# A 3 Step Model For High Seasonality Forecasting

In many verticals, much of the year’s business gets done during a short period. For instance, tax software is mostly sold at the end of January in the US when the W2 forms are mailed and right before the last day of submission in mid April. This is seen clearly in the Google Trends chart for the query:

 Impression Trends for “tax software”. Note the sharp peaks at the end of January when W2 forms arrive and the day before tax day (mid April

For a SEM campaign manager, this situation is a mixed blessing. On the positive side, one knows which times of the year are important and can plan well in advance for it. On the negative side, the high seasonality period is a critical one as the performance of every single day matters.

If one can forecast performance well ahead of high period, one can plan various elements of the search campaign such as daily budgeting, revenue and order goals,  creative roll out, etc. Further, accurate forecasting alleviates a lot of the stress for the search manager as the right expectations are set throughout the organization.

Although advanced econometric methods when used with sophisticated forecasting algorithms can give very accurate forecasts, these techniques can be complicated as several factors need to be considered – the growth of the business, the competitive landscape, macro economic conditions.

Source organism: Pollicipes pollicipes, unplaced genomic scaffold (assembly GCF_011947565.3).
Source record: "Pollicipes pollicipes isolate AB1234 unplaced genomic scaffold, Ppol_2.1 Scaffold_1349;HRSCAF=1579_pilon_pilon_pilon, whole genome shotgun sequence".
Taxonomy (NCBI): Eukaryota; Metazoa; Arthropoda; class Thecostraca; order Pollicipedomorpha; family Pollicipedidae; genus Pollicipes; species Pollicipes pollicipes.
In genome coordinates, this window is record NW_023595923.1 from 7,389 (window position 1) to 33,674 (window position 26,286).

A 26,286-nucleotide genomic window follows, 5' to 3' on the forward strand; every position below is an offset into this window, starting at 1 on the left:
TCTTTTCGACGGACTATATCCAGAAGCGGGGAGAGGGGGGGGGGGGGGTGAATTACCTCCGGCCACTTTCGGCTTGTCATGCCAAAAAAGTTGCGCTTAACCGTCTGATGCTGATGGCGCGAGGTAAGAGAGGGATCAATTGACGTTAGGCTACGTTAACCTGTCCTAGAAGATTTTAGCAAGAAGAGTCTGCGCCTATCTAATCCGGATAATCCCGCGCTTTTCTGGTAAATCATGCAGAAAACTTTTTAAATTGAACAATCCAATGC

However, when constrained with time, I often use the following three step forecasting method that gives very good results.

## The Three Step Forecast Model

Step 1:  Build a baseline Ad Budget to Revenue Elasticity curve

The first step is to build a curve that estimates the expected revenue for different levels of spend just before the season starts. If you do not have an algorithmic way of doing this, then you can build such a curve by calculating average revenue for different levels of spend in the month preceding the high season in the past year.

The baseline which represents the market conditions, just before your promotion starts should represent market conditions just before the high season. An example curve is shown below:

Step 2:  Adjust Elasticity Curves with a 4 Factor Model

When the high season kicks in, the elasticity curve shifts because there is more demand for the product. Let us capture this effect mathematically. Consider the following equations that capture spend and revenue:

Where RPC= Revenue per Click

Note that the above equations have only 4 terms ; CPC, RPC, Impressions and CTR. When market conditions change these 4 factors change and as a result each point on the curve shifts.

Consider a point on the baseline curve (Rbaseline,Cbaseline). If this point shifts to (Rnew,Cnew) then the new point can be expressed as:

Thus, if I know the change in impressions, CPC , RPC and CTR on a given day versus baseline, I can calculate the new elasticity curve for that given day.